A 100% Pass Rate in Malawi

Speaking at the 5th annual Malawi Adventist University graduation on September 1, Malawi President Joyce Banda said that her government is committed to investing in “human capital as a priority” because she believes it is the “surest catalyst for achieving poverty eradication.”

Planet Aid is expanding work to help President Banda fulfill her vision. Through our in-country sister organization, DAPP Malawi, we provide support to four teacher-training colleges. In September, the colleges graduated 180 newly qualified teachers. This latest group of graduates brought the total number of new teachers trained at the colleges since the first opened in 2003 to 1,200. More than half of these new teachers are women. 

 A Perfect Score
To become a teacher in Malawi, students must pass the Malawi National Examination Board’s (MANEB) rigorous assessment test. While student teachers graduating from public teacher training colleges in Malawi have a pass rate in the 90th percentile, the DAPP teacher training colleges have been able to achieve a 100% pass rate.  This record is a testament to the dedication and skill of the student teachers and the ability of the program to inspire them to do their best.

The DAPP colleges adhere to the many measurements involved in the assessment process, and work with MANEB to make sure that all students are evaluated fairly. At the end of their first year, the students have to take a one-week written exam, as do all student teachers nationwide. The week-long testing process involves 12 exams created by MANEB and evaluates progress in English, Chichewa (Malawi’s national language), math, science, social science, life skills, religion, agriculture, foundation studies and expressive arts.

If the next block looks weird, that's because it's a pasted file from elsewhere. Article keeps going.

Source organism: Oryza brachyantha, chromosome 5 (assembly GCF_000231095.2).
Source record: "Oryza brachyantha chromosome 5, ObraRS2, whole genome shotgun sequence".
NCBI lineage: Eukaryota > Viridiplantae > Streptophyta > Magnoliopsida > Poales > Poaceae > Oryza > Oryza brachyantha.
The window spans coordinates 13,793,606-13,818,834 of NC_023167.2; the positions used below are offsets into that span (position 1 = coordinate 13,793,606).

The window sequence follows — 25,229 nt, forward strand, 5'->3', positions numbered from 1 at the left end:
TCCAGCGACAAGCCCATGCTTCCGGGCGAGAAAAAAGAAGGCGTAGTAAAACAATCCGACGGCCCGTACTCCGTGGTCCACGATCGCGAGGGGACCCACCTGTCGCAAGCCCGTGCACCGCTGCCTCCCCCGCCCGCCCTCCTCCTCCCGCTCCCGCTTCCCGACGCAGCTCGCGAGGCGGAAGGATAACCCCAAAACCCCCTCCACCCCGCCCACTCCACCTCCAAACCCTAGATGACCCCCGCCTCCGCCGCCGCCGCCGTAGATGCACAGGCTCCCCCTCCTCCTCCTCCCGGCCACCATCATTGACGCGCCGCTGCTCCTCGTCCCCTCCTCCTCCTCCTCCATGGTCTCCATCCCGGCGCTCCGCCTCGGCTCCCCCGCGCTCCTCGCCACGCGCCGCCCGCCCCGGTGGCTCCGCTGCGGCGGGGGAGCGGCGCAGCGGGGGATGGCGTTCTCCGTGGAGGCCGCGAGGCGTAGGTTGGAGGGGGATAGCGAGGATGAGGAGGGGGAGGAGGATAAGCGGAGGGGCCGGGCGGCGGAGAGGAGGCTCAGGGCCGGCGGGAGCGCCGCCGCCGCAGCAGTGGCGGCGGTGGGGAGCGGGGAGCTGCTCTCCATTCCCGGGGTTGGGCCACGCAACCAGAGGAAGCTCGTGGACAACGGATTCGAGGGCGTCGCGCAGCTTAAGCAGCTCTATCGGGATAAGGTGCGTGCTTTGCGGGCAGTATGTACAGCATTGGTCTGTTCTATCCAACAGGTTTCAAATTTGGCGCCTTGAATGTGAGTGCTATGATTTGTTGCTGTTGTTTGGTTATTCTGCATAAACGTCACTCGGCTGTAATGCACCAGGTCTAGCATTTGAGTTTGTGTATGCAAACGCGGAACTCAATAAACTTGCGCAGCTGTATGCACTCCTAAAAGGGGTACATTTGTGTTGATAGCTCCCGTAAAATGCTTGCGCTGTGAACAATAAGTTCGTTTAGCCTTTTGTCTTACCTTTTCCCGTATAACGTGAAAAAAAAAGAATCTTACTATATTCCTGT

Classroom Assessments
Also as part of the DNS program, student teachers are immersed in the classroom as soon as they begin their program. While student teaching, the trainees are assessed no less than six times by the college during their first year. MANEB also visits the student teachers toward the end of their course of study and rates the students on everything from their classroom performance to the manner in which they conduct themselves in the community at large. In order to pass and complete the program, the students must pass the written exams and the in-class student teaching portion.

In a country where the youth literacy rate is 87% and the adult literacy rate is 75%, motivated teachers are making a difference and striving to meet the United Nations’ primary education Millennium Development Goal by 2015. With the combination of the DNS philosophy and MANEB’s comprehensive evaluation system, the DNS teacher training colleges are producing committed teachers in rural areas where they are most needed.  The colleges each cooperate with between 10-15 primary schools and between 35-50 preschools in the neighboring region. They also conduct outreach to neighboring villages and are centers of learning, offering community lessons ranging from adult literacy to farming techniques and health. DAPP Malawi’s teacher training program has received support from the USDA via Planet Aid through the Food for Progress Program.

For more information, visit our teacher training page or our sponsored DNS site.

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